Ordinations in England and Wales: an apology

We recently published a post claiming that new figures published by the Catholic Bishops of England and Wales’ National Office for Vocation (NOV) showed ordinations to the diocesan priesthood currently exceeding those of the 1950s. We added: “If ordinations to the priesthood are a sign of religious vitality, in other words, the Church in England and Wales seems to be in robust good health.”

Our claims were deduced in good faith from the figures supplied by the NOV stretching back to the 1930s, and both the statistics and the conclusions we had drawn were checked with the NOV at the time of publication.

However, it turns out that the pre-1980s statistics which NOV had inherited were very far from reliable, and our headline conclusion therefore untrue. NOV is currently investigating the source of the errors. We have taken down the offending post.

The first paragraph of our story, relating to recent figures, remains sound:

New figures for 2012 show numbers of men and women entering religious orders have risen for the third year running, while ordinations to the priesthood have reached a ten-year high. There were 29 people entering religious life in 2010, rising to 36 in 2011 and 53 in 2012. Meanwhile, 20 men were ordained to the diocesan priesthood in 2011 and 31 in 2012, with 41 diocesan ordinations projected for 2013.

But this recent, healthy rise is a relative one, and needs to be set against a long-term downward trend after the 1950s-60s. We apologise for the error.

The unreliability of the NOV figures was demonstrated by the Rev Stephen Morgan of Portsmouth Diocese after sifting through previous Catholic directories. His raw data, as well as a blogpost analysing them (and the untruth of our headline claim) by the chairman of the Latin Mass Society, Joseph Shaw, can be found here.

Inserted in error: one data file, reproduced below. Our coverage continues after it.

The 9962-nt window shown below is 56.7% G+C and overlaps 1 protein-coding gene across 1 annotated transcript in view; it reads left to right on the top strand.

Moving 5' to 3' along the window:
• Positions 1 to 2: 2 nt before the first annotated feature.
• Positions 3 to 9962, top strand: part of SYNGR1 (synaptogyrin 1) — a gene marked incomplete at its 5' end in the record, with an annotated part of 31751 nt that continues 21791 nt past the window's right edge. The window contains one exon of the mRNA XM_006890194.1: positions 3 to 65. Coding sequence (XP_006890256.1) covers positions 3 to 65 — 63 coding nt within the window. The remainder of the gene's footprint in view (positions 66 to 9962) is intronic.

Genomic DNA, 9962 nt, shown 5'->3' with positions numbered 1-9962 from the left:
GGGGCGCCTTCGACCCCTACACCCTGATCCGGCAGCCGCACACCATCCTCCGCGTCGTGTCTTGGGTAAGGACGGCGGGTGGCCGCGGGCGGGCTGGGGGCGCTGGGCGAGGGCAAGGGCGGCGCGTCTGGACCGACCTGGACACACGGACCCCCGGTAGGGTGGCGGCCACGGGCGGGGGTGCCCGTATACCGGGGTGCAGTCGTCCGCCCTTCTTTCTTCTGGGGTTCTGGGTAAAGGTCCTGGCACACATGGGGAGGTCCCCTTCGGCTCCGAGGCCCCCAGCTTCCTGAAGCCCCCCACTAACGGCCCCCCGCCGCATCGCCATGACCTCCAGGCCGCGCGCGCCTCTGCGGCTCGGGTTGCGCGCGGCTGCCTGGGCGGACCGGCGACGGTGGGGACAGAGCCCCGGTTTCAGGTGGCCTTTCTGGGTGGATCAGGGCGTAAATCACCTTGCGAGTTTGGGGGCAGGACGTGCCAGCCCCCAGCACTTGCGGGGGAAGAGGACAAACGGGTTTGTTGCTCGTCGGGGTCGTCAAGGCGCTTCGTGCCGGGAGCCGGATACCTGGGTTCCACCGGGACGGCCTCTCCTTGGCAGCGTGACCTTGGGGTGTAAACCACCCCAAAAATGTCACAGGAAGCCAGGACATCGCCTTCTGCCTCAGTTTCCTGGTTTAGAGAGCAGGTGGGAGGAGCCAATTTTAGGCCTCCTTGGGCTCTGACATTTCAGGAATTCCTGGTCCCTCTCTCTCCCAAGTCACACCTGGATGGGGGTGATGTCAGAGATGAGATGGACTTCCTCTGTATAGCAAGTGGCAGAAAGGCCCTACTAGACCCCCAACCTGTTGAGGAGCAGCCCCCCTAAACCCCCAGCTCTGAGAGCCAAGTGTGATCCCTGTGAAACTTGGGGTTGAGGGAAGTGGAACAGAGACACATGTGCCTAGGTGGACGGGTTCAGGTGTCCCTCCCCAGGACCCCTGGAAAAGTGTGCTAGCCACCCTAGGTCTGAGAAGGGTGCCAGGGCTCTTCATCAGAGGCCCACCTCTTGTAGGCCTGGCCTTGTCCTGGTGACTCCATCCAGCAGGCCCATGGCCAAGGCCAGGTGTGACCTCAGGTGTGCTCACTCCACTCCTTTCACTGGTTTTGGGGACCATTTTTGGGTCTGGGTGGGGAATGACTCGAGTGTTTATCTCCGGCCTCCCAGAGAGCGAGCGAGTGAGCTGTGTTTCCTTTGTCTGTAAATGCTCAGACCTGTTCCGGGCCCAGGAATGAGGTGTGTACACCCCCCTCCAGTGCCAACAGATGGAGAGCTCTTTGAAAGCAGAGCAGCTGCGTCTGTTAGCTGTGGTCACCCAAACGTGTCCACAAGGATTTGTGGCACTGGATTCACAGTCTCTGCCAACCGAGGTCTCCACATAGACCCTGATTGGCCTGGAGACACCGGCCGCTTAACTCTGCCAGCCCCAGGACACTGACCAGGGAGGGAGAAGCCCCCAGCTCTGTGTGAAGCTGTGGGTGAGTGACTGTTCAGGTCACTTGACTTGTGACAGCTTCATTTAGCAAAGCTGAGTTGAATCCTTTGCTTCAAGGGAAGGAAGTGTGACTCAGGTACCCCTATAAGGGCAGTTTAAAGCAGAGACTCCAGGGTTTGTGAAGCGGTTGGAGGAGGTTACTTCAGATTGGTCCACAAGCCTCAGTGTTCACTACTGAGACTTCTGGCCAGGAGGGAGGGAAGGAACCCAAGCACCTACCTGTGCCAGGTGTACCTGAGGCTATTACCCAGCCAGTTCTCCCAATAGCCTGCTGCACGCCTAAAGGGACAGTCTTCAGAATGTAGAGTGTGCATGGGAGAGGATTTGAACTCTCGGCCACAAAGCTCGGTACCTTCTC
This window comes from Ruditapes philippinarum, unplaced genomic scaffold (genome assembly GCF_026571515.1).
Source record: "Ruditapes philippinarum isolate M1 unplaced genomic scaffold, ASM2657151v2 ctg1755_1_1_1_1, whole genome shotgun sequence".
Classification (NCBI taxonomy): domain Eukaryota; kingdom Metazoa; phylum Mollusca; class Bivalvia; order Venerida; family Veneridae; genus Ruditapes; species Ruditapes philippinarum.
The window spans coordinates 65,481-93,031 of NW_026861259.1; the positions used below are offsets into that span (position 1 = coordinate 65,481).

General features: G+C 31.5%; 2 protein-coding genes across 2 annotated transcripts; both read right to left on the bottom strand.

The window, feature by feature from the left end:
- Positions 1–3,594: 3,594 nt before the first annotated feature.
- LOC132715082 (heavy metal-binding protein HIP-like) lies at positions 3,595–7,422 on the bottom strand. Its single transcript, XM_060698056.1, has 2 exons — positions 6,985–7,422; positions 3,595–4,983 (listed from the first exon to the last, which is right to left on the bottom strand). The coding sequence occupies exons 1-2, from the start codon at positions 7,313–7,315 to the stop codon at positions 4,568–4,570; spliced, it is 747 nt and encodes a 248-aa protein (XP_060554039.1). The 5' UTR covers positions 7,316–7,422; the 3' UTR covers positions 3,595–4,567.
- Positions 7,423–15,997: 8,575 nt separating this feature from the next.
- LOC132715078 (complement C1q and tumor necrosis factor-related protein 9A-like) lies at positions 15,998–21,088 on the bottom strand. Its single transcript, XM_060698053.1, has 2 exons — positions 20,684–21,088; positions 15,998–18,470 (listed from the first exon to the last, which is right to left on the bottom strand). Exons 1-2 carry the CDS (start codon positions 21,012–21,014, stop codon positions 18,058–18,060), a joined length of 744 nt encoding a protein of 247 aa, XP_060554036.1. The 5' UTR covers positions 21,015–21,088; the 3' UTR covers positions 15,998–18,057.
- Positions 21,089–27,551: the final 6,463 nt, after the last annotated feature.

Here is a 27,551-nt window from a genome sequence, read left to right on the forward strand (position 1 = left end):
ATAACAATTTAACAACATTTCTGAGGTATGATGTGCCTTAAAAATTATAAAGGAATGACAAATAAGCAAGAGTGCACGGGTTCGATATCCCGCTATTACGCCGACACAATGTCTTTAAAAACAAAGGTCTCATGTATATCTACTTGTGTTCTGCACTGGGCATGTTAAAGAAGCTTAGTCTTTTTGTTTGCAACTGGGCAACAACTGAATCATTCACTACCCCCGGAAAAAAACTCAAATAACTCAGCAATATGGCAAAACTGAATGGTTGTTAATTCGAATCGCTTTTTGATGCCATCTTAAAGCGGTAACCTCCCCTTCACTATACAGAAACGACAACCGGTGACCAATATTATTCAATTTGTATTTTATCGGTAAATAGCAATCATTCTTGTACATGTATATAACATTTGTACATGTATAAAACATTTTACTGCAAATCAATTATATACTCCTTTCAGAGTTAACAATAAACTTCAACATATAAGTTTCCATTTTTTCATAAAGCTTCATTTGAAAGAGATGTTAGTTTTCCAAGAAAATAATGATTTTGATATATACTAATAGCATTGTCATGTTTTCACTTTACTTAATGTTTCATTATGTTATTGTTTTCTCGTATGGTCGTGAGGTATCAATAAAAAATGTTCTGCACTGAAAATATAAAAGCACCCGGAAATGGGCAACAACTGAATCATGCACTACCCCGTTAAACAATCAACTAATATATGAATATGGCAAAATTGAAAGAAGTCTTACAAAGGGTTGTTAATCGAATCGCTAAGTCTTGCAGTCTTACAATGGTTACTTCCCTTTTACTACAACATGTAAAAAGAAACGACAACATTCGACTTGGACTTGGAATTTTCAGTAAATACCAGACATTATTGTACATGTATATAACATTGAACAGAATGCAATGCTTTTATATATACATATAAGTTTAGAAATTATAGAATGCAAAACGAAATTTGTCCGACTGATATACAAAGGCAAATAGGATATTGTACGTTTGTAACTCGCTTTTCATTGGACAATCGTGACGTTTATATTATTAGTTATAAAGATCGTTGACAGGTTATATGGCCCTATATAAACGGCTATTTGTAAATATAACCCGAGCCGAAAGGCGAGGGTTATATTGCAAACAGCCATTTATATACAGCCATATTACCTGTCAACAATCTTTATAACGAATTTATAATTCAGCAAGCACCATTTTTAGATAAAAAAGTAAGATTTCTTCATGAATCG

But we are also grateful to CV Joe Ronan, who has put the data into a table showing decadal moving average (PDF: ordination_statistics_1912-1995). His table shows that the bulge in the 1960s is not much greater than the bulge in the 1990s; the longer-term trend has been down since the 1930s.

According to Ronan, “there seems to be a 30-year cycle involved” — and  the recent upward trend may be the beginning of another such cycle. The tables also show that short-term trends can have a marked effect on the numbers of diocesan ordinations, both positively (the visit of Pope John Paul II in 1982, or the influx of former Anglican clergy) and negatively (World War II, the clerical sex abuse crisis etc.).

Drawing grand conclusions about historical trends — whether in support of a thesis of ‘decline’ or ‘revival’ — is therefore a risky business, especially as ordinations to the diocesan priesthood are only one among many indicators of Catholic life, and always relative. (The Catholic Church in Europe has a far higher number of priests per faithful, for example, than areas of the developing world now considered Catholic heartlands).

But having fallen into that trap ourselves, we are hardly in a position to throw stones.

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